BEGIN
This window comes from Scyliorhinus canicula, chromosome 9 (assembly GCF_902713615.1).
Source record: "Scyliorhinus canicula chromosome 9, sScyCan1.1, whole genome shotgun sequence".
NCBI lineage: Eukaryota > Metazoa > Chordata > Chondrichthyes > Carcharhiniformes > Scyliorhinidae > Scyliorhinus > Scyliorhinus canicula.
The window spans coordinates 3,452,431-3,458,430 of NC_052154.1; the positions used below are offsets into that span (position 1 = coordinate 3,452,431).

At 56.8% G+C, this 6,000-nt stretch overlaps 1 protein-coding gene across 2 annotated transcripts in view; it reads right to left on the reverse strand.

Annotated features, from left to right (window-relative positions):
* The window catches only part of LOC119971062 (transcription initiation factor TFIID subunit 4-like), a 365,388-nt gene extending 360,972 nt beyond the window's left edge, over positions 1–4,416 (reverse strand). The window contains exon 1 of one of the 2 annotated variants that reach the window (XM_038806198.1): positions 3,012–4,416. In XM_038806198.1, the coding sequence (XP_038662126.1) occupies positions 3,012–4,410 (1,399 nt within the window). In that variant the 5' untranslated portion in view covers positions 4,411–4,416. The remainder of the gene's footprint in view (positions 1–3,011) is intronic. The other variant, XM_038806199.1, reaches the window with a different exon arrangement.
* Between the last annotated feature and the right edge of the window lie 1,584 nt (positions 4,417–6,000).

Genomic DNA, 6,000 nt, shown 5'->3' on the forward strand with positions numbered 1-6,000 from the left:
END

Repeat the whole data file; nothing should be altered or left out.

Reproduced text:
This window comes from Scyliorhinus canicula, chromosome 9 (assembly GCF_902713615.1).
Source record: "Scyliorhinus canicula chromosome 9, sScyCan1.1, whole genome shotgun sequence".
NCBI lineage: Eukaryota > Metazoa > Chordata > Chondrichthyes > Carcharhiniformes > Scyliorhinidae > Scyliorhinus > Scyliorhinus canicula.
The window spans coordinates 3,452,431-3,458,430 of NC_052154.1; the positions used below are offsets into that span (position 1 = coordinate 3,452,431).

At 56.8% G+C, this 6,000-nt stretch overlaps 1 protein-coding gene across 2 annotated transcripts in view; it reads right to left on the reverse strand.

Annotated features, from left to right (window-relative positions):
* The window catches only part of LOC119971062 (transcription initiation factor TFIID subunit 4-like), a 365,388-nt gene extending 360,972 nt beyond the window's left edge, over positions 1–4,416 (reverse strand). The window contains exon 1 of one of the 2 annotated variants that reach the window (XM_038806198.1): positions 3,012–4,416. In XM_038806198.1, the coding sequence (XP_038662126.1) occupies positions 3,012–4,410 (1,399 nt within the window). In that variant the 5' untranslated portion in view covers positions 4,411–4,416. The remainder of the gene's footprint in view (positions 1–3,011) is intronic. The other variant, XM_038806199.1, reaches the window with a different exon arrangement.
* Between the last annotated feature and the right edge of the window lie 1,584 nt (positions 4,417–6,000).

Genomic DNA, 6,000 nt, shown 5'->3' on the forward strand with positions numbered 1-6,000 from the left: